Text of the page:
- Delivery Method:
- UPS Overnight
Recipient NameRaimundo J. Santamarta
- Unipharma, LLC
10200 NW 67th Street
Tamarac, FL 33321-6404
- Issuing Office:
- Office of Pharmaceutical Quality Operations, Division II
November 6, 2019
The U.S. Food and Drug Administration (FDA) inspected your drug manufacturing facility, Unipharma, LLC, FEI 3011079709, at 10200 NW 67th Street, Tamarac, Florida from April 22 to May 7, 2019.
This warning letter summarizes significant violations of current good manufacturing practice (CGMP) regulations for finished pharmaceuticals. See 21 CFR, parts 210 and 211.
Because your methods, facilities, or controls for manufacturing, processing, packing, or holding do not conform to CGMP, your drug products are adulterated within the meaning of section 501(a)(2)(B) of the Federal Food, Drug, and Cosmetic Act (FD&C Act), 21 U.S.C. 351(a)(2)(B).
In addition, your firm manufactures “Dr Kids Himasal Natural Nasal Saline Solution” that is an unapproved new drug in violation of section 505(a) of the FD&C Act, 21 U.S.C. 355(a). Introduction or delivery for introduction of such product into interstate commerce is prohibited under section 301(d) of the FD&C Act, 21 U.S.C. 331(d). Additionally, “CVS Health Children’s Nasal Saline Drops Saline Nasal Moisturizer” is misbranded under section 502(c) of the FD&C Act, 21 U.S.C. 352(c). Introduction or delivery for introduction of such products into interstate commerce is prohibited under section 301(a) of the FD&C Act, 21 U.S.C. 331(a). These violations are described in more detail below.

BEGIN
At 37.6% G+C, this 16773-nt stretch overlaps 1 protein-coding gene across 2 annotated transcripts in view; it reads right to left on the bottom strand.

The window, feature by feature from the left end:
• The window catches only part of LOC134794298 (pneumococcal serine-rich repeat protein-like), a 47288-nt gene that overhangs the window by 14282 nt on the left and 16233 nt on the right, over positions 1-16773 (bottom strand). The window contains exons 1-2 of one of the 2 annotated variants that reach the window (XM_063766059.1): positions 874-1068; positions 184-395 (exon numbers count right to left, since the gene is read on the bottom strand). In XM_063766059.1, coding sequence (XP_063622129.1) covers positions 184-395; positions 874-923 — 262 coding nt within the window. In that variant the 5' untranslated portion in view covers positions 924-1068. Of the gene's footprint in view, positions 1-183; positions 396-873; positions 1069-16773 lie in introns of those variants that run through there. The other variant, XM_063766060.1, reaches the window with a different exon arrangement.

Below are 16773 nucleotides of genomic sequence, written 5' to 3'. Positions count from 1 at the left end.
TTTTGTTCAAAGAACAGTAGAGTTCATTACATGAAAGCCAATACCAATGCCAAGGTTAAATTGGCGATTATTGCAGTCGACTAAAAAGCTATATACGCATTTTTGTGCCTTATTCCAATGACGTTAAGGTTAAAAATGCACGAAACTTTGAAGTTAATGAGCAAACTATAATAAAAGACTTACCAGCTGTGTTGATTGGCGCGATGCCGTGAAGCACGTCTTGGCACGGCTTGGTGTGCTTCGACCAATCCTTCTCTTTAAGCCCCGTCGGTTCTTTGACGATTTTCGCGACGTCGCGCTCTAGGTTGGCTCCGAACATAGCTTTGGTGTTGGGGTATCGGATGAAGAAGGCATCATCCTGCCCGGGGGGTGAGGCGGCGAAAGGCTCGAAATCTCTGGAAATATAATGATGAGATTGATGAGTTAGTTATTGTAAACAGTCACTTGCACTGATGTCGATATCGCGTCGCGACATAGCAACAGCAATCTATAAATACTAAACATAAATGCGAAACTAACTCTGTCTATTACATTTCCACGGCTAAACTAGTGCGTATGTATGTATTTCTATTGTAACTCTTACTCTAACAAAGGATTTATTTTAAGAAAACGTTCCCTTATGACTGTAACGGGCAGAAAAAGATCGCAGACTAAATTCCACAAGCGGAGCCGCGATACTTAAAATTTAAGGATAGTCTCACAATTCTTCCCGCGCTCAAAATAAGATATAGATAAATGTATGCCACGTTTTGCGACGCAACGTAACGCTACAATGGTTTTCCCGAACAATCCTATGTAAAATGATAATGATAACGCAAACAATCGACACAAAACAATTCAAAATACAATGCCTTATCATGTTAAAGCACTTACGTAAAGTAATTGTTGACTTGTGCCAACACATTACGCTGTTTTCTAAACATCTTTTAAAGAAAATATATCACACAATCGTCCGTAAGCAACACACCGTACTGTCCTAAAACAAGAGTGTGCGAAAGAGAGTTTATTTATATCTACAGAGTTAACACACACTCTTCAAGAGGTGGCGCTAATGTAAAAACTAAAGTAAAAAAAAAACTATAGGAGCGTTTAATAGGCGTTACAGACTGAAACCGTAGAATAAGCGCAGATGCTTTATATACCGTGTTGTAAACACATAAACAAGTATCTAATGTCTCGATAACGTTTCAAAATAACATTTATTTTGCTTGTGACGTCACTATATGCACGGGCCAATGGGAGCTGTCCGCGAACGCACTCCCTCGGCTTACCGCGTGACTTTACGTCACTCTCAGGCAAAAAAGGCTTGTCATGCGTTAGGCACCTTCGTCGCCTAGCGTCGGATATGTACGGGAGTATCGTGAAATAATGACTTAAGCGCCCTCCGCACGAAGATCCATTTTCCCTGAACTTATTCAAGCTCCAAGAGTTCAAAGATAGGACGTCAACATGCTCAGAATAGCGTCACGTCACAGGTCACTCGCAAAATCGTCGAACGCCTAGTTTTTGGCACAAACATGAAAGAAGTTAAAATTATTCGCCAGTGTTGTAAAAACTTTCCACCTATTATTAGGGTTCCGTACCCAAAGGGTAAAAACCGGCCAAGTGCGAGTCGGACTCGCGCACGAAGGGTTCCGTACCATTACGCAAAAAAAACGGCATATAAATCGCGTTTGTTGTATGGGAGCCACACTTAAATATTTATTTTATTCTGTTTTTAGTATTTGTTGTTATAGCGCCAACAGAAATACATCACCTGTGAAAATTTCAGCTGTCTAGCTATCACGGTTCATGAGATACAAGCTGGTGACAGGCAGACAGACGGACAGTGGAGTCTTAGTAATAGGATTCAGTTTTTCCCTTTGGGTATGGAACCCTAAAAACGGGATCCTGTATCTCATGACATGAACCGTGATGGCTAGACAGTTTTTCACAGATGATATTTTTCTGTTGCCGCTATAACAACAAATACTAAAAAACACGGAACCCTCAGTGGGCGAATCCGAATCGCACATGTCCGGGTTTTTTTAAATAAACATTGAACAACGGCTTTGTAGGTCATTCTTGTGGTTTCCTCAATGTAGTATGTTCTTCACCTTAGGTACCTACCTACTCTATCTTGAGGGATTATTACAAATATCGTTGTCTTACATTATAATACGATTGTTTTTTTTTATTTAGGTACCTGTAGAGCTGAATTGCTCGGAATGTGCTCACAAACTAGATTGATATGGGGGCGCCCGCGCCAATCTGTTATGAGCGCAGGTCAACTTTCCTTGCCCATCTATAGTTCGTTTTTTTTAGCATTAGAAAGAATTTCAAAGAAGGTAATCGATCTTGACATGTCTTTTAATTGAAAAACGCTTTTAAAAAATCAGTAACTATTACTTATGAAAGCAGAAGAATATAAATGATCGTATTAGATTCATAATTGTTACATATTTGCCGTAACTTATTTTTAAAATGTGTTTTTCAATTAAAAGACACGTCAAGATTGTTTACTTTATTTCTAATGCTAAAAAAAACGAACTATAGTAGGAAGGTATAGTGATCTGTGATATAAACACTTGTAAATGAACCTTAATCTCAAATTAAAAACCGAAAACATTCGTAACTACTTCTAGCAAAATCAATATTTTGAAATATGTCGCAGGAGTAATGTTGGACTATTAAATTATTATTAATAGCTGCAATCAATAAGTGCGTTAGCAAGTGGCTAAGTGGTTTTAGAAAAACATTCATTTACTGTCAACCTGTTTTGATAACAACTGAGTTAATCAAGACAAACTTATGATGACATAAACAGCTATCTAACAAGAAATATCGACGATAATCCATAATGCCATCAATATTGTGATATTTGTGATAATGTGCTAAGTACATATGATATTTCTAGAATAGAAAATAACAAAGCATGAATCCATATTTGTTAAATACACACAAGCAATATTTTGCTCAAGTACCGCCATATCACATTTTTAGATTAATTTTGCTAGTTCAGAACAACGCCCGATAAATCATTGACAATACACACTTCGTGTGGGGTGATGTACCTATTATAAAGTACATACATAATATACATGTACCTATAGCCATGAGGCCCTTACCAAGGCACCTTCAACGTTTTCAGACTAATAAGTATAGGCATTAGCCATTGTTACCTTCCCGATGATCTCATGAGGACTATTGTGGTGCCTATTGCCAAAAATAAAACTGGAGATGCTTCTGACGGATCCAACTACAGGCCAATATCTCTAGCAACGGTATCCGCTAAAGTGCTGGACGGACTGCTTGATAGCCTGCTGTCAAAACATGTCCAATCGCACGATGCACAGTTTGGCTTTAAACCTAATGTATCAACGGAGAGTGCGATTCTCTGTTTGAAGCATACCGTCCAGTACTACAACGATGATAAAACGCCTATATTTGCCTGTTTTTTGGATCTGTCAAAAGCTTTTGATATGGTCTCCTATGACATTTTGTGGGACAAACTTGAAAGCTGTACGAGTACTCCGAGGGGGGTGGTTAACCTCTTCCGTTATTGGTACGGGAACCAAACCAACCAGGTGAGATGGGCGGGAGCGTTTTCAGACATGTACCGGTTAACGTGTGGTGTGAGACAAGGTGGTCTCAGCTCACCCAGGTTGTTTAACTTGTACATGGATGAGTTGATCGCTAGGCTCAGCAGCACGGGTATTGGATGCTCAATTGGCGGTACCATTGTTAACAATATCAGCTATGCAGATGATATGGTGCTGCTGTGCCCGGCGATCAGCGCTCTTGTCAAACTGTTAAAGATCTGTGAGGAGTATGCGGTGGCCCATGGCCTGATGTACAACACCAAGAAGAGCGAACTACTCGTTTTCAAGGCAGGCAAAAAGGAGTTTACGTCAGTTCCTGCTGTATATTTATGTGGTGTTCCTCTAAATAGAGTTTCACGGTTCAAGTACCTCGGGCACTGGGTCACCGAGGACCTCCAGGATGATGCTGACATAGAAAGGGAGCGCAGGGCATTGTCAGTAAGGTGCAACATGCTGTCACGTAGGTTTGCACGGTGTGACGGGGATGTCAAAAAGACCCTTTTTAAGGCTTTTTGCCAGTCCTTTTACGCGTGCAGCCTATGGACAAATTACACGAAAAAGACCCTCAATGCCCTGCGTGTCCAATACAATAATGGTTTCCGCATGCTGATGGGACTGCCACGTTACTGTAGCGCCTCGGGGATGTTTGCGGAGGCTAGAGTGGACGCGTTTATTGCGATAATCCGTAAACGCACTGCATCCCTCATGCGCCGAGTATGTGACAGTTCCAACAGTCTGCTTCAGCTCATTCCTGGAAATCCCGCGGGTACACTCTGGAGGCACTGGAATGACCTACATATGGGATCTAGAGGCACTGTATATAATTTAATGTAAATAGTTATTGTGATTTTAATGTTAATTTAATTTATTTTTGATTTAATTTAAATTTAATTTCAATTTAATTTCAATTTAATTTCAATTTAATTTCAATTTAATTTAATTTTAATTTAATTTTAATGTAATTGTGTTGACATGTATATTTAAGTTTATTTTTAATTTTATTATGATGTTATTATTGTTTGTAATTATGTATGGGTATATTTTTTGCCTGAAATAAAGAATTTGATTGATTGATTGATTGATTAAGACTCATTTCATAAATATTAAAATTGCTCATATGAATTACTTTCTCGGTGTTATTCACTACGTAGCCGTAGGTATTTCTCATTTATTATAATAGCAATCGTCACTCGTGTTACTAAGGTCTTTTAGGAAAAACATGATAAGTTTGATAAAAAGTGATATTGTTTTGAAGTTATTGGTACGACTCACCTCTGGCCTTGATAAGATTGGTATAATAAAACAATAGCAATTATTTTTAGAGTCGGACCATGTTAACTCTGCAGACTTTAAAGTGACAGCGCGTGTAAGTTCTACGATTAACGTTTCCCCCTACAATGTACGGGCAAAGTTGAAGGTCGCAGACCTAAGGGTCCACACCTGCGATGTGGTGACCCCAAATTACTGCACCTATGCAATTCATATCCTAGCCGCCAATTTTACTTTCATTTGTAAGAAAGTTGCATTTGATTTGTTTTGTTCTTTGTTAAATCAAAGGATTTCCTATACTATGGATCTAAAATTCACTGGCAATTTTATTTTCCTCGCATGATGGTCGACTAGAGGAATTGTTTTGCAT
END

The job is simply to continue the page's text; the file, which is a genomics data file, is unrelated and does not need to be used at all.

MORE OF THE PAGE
We reviewed your May 28, 2019, response to our Form FDA 483 in detail and acknowledge receipt of your subsequent correspondence.
During our inspection, our investigator observed specific violations including, but not limited to, the following.
1. Your firm failed to thoroughly investigate any unexplained discrepancy or failure of a batch or any of its components to meet any of its specifications, whether or not the batch has already been distributed (21 CFR 211.192).
You use (b)(4) water to manufacture over-the-counter (OTC) drug products. Several drug products that you manufacture are intended for infant and pediatric use. You released multiple batches of OTC drug products manufactured with (b)(4) water although test results indicated an adverse trend of Burkholderia cepacia (B. cepacia) in your water system. Objectionable microbiological contamination of water used in manufacturing could lead to contamination of your drug products and pose a hazard to patients.